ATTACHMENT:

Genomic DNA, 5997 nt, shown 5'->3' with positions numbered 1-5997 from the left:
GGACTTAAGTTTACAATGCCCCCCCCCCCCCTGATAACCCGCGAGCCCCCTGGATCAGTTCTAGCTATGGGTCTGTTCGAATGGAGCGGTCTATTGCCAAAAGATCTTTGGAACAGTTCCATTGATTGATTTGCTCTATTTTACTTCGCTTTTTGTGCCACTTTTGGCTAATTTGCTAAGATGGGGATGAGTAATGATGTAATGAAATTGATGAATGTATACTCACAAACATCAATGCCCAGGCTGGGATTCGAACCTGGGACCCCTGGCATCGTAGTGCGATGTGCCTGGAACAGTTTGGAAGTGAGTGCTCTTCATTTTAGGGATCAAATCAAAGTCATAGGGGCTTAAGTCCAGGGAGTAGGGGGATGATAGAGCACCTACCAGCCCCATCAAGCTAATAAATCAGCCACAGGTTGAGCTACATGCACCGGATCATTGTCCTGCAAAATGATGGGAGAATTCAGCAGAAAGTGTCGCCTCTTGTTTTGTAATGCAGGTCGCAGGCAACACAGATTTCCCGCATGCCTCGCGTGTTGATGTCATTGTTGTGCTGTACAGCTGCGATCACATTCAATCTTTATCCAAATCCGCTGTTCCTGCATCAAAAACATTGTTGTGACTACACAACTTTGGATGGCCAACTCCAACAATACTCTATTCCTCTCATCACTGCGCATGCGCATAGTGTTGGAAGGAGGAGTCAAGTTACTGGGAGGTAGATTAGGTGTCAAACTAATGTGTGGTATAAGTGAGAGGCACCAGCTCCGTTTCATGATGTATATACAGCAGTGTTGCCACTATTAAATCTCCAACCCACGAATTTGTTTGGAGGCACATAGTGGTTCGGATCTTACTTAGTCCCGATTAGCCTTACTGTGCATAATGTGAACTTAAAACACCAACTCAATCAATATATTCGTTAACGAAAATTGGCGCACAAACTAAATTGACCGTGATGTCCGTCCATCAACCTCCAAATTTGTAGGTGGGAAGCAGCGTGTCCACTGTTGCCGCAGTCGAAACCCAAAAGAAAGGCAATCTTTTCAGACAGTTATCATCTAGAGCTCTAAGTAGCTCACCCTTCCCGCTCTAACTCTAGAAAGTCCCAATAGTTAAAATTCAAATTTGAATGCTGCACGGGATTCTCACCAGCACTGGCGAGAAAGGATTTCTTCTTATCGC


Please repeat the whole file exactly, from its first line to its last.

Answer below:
Genomic DNA, 5997 nt, shown 5'->3' with positions numbered 1-5997 from the left:
GGACTTAAGTTTACAATGCCCCCCCCCCCCCTGATAACCCGCGAGCCCCCTGGATCAGTTCTAGCTATGGGTCTGTTCGAATGGAGCGGTCTATTGCCAAAAGATCTTTGGAACAGTTCCATTGATTGATTTGCTCTATTTTACTTCGCTTTTTGTGCCACTTTTGGCTAATTTGCTAAGATGGGGATGAGTAATGATGTAATGAAATTGATGAATGTATACTCACAAACATCAATGCCCAGGCTGGGATTCGAACCTGGGACCCCTGGCATCGTAGTGCGATGTGCCTGGAACAGTTTGGAAGTGAGTGCTCTTCATTTTAGGGATCAAATCAAAGTCATAGGGGCTTAAGTCCAGGGAGTAGGGGGATGATAGAGCACCTACCAGCCCCATCAAGCTAATAAATCAGCCACAGGTTGAGCTACATGCACCGGATCATTGTCCTGCAAAATGATGGGAGAATTCAGCAGAAAGTGTCGCCTCTTGTTTTGTAATGCAGGTCGCAGGCAACACAGATTTCCCGCATGCCTCGCGTGTTGATGTCATTGTTGTGCTGTACAGCTGCGATCACATTCAATCTTTATCCAAATCCGCTGTTCCTGCATCAAAAACATTGTTGTGACTACACAACTTTGGATGGCCAACTCCAACAATACTCTATTCCTCTCATCACTGCGCATGCGCATAGTGTTGGAAGGAGGAGTCAAGTTACTGGGAGGTAGATTAGGTGTCAAACTAATGTGTGGTATAAGTGAGAGGCACCAGCTCCGTTTCATGATGTATATACAGCAGTGTTGCCACTATTAAATCTCCAACCCACGAATTTGTTTGGAGGCACATAGTGGTTCGGATCTTACTTAGTCCCGATTAGCCTTACTGTGCATAATGTGAACTTAAAACACCAACTCAATCAATATATTCGTTAACGAAAATTGGCGCACAAACTAAATTGACCGTGATGTCCGTCCATCAACCTCCAAATTTGTAGGTGGGAAGCAGCGTGTCCACTGTTGCCGCAGTCGAAACCCAAAAGAAAGGCAATCTTTTCAGACAGTTATCATCTAGAGCTCTAAGTAGCTCACCCTTCCCGCTCTAACTCTAGAAAGTCCCAATAGTTAAAATTCAAATTTGAATGCTGCACGGGATTCTCACCAGCACTGGCGAGAAAGGATTTCTTCTTATCGC